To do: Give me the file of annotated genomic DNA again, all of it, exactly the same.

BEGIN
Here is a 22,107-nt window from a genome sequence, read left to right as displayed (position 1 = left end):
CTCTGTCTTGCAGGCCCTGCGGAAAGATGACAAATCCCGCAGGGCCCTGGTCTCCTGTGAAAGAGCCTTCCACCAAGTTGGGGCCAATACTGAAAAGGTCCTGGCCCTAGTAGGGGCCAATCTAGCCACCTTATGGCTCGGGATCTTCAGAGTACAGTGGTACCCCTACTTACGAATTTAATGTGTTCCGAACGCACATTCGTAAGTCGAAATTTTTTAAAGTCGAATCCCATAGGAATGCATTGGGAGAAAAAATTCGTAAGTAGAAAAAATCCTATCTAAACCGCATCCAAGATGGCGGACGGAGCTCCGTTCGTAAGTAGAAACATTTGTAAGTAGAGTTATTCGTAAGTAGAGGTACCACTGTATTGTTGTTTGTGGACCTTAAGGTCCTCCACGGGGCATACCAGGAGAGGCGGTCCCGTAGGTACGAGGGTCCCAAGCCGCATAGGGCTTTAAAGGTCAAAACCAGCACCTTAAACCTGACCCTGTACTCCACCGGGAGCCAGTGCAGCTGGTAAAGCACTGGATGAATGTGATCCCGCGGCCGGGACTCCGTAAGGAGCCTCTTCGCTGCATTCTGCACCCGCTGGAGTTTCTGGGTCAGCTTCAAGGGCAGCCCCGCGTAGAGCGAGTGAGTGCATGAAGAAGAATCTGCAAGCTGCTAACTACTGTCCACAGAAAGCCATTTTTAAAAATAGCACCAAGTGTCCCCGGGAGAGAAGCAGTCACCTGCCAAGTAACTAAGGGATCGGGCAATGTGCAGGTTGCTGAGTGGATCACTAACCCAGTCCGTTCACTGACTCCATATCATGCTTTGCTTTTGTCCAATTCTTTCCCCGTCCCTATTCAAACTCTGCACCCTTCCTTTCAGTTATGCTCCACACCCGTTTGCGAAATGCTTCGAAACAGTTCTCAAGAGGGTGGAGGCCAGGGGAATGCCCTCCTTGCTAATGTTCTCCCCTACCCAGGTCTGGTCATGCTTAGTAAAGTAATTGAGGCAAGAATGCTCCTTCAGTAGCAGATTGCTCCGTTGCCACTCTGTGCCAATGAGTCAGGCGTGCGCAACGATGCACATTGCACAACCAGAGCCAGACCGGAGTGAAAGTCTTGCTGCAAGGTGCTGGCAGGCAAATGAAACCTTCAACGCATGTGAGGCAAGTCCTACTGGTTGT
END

Here is a 22,107-nt window from a genome sequence, read left to right as displayed (position 1 = left end):
CTCTGTCTTGCAGGCCCTGCGGAAAGATGACAAATCCCGCAGGGCCCTGGTCTCCTGTGAAAGAGCCTTCCACCAAGTTGGGGCCAATACTGAAAAGGTCCTGGCCCTAGTAGGGGCCAATCTAGCCACCTTATGGCTCGGGATCTTCAGAGTACAGTGGTACCCCTACTTACGAATTTAATGTGTTCCGAACGCACATTCGTAAGTCGAAATTTTTTAAAGTCGAATCCCATAGGAATGCATTGGGAGAAAAAATTCGTAAGTAGAAAAAATCCTATCTAAACCGCATCCAAGATGGCGGACGGAGCTCCGTTCGTAAGTAGAAACATTTGTAAGTAGAGTTATTCGTAAGTAGAGGTACCACTGTATTGTTGTTTGTGGACCTTAAGGTCCTCCACGGGGCATACCAGGAGAGGCGGTCCCGTAGGTACGAGGGTCCCAAGCCGCATAGGGCTTTAAAGGTCAAAACCAGCACCTTAAACCTGACCCTGTACTCCACCGGGAGCCAGTGCAGCTGGTAAAGCACTGGATGAATGTGATCCCGCGGCCGGGACTCCGTAAGGAGCCTCTTCGCTGCATTCTGCACCCGCTGGAGTTTCTGGGTCAGCTTCAAGGGCAGCCCCGCGTAGAGCGAGTGAGTGCATGAAGAAGAATCTGCAAGCTGCTAACTACTGTCCACAGAAAGCCATTTTTAAAAATAGCACCAAGTGTCCCCGGGAGAGAAGCAGTCACCTGCCAAGTAACTAAGGGATCGGGCAATGTGCAGGTTGCTGAGTGGATCACTAACCCAGTCCGTTCACTGACTCCATATCATGCTTTGCTTTTGTCCAATTCTTTCCCCGTCCCTATTCAAACTCTGCACCCTTCCTTTCAGTTATGCTCCACACCCGTTTGCGAAATGCTTCGAAACAGTTCTCAAGAGGGTGGAGGCCAGGGGAATGCCCTCCTTGCTAATGTTCTCCCCTACCCAGGTCTGGTCATGCTTAGTAAAGTAATTGAGGCAAGAATGCTCCTTCAGTAGCAGATTGCTCCGTTGCCACTCTGTGCCAATGAGTCAGGCGTGCGCAACGATGCACATTGCACAACCAGAGCCAGACCGGAGTGAAAGTCTTGCTGCAAGGTGCTGGCAGGCAAATGAAACCTTCAACGCATGTGAGGCAAGTCCTACTGGTTGT